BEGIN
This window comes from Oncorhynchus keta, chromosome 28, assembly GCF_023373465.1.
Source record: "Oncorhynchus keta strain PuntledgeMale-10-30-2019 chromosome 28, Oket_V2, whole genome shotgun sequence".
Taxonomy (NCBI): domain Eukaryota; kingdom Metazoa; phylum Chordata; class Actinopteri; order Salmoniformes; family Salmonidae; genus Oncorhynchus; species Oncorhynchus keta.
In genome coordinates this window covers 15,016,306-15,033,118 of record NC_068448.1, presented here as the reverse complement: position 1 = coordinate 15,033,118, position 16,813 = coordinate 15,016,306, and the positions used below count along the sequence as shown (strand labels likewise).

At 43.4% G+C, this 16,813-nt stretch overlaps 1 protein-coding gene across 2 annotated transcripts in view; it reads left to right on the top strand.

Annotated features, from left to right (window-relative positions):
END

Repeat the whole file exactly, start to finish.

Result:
This window comes from Oncorhynchus keta, chromosome 28, assembly GCF_023373465.1.
Source record: "Oncorhynchus keta strain PuntledgeMale-10-30-2019 chromosome 28, Oket_V2, whole genome shotgun sequence".
Taxonomy (NCBI): domain Eukaryota; kingdom Metazoa; phylum Chordata; class Actinopteri; order Salmoniformes; family Salmonidae; genus Oncorhynchus; species Oncorhynchus keta.
In genome coordinates this window covers 15,016,306-15,033,118 of record NC_068448.1, presented here as the reverse complement: position 1 = coordinate 15,033,118, position 16,813 = coordinate 15,016,306, and the positions used below count along the sequence as shown (strand labels likewise).

At 43.4% G+C, this 16,813-nt stretch overlaps 1 protein-coding gene across 2 annotated transcripts in view; it reads left to right on the top strand.

Annotated features, from left to right (window-relative positions):